Breast reconstruction restores a more natural, symmetrical appearance to the bosom, maintains body proportion, allows clothes to fit better, and most important of all, boosts self-confidence for women who have lost one or both breasts to mastectomy or who lack breasts due to a congenital or developmental abnormality. Reconstructive surgeons strive to create a new breast and nipple that resemble a woman's natural breast as closely as possible in shape, size and position.
Women whose cancer seems to have been cured with mastectomy are the best candidates for breast reconstruction. Those with significant health problems and those who smoke and are unable to quit, are advised to wait. But the majority of women choose reconstruction, and choose immediate reconstruction, which means the reconstructive process begins at the time of the mastectomy. Delayed reconstruction means the reconstructive process begins many months after the mastectomy.
The reconstruction itself consists of multiple operations, the first of which involves creation of the breast mound and is performed during or after mastectomy in a hospital under general anesthesia. Later surgeries, if necessary, may be done in the hospital or an outpatient facility, with either general or IV sedation anesthesia.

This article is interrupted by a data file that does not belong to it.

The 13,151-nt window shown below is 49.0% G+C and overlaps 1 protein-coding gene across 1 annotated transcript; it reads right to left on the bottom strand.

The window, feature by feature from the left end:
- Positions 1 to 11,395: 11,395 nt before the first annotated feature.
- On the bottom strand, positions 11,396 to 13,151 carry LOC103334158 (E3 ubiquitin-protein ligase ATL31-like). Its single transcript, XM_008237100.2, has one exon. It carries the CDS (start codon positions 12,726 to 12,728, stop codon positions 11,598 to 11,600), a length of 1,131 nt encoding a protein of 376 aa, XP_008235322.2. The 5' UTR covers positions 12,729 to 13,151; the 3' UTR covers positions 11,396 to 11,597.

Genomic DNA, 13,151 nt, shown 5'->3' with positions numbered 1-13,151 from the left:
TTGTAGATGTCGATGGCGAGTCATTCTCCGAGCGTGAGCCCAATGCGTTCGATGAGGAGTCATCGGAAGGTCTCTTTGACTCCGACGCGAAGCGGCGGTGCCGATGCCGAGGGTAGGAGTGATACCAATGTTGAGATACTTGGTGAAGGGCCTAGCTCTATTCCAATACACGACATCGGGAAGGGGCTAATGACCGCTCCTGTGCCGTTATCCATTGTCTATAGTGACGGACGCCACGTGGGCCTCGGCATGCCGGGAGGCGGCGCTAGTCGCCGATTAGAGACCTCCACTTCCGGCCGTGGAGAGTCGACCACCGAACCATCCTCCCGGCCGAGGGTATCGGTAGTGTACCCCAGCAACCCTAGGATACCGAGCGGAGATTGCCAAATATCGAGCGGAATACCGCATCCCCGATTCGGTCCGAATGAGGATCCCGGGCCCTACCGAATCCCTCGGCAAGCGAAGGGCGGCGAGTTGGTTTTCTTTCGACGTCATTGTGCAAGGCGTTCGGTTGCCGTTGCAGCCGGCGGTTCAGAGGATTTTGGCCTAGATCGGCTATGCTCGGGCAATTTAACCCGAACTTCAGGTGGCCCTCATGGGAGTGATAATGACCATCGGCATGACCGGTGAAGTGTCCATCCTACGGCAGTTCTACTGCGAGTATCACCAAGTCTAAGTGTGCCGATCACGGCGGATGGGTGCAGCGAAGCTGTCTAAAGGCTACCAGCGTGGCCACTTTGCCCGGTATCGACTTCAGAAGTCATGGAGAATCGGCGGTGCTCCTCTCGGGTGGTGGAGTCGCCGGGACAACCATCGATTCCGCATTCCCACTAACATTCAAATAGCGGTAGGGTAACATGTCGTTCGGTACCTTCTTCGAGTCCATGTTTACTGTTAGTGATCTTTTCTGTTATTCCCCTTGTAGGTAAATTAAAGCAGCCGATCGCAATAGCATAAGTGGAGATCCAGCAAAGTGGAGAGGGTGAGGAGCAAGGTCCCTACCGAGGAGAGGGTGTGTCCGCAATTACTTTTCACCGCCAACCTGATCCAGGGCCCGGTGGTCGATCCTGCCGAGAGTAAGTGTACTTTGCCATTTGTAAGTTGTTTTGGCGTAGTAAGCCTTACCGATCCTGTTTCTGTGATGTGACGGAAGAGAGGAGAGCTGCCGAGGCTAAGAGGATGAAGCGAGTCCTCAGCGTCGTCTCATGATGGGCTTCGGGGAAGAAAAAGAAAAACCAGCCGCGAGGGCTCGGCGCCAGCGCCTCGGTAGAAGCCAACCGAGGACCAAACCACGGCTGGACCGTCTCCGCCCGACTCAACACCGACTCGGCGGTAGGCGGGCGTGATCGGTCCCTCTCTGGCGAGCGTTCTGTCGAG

There are several ways to reconstruct the breast, both with and without implants. Dr. Bershof's practice encompasses implant reconstruction only but below will briefly discuss other options.
The most common technique, which Dr. Bershof performs, combines skin and muscle expansion with implant insertion. First, at the time of the mastectomy a tissue expander is placed beneath the skin and chest muscle (pec muscle) where the reconstructed breast will be located. Beginning about one month after the mastectomy and placement of the expander, in the office, saline (sterile salt water) solution is then injected into the expander port beneath the skin and muscle. This expansion takes place every several weeks until the desired size is achieved, stretching the skin and muscle. After the last expansion, the stretched skin and muscle are allowed to recover for several more months and then at a second procedure, under general anesthesia, the expander is removed, the pocket adjusted for symmetry, and a semi-permanent implant placed (either saline or silicone gel). If both breasts are being reconstructed, they are matched as best as possible to each other. If only one breast is being reconstructed, it might be recommended at this 2nd procedure that the other breast undergo a symmetry procedure, such as an augmentation, breast lift, or breast reduction A final procedure reconstructs the nipple and areola (dark area of skin around the nipple).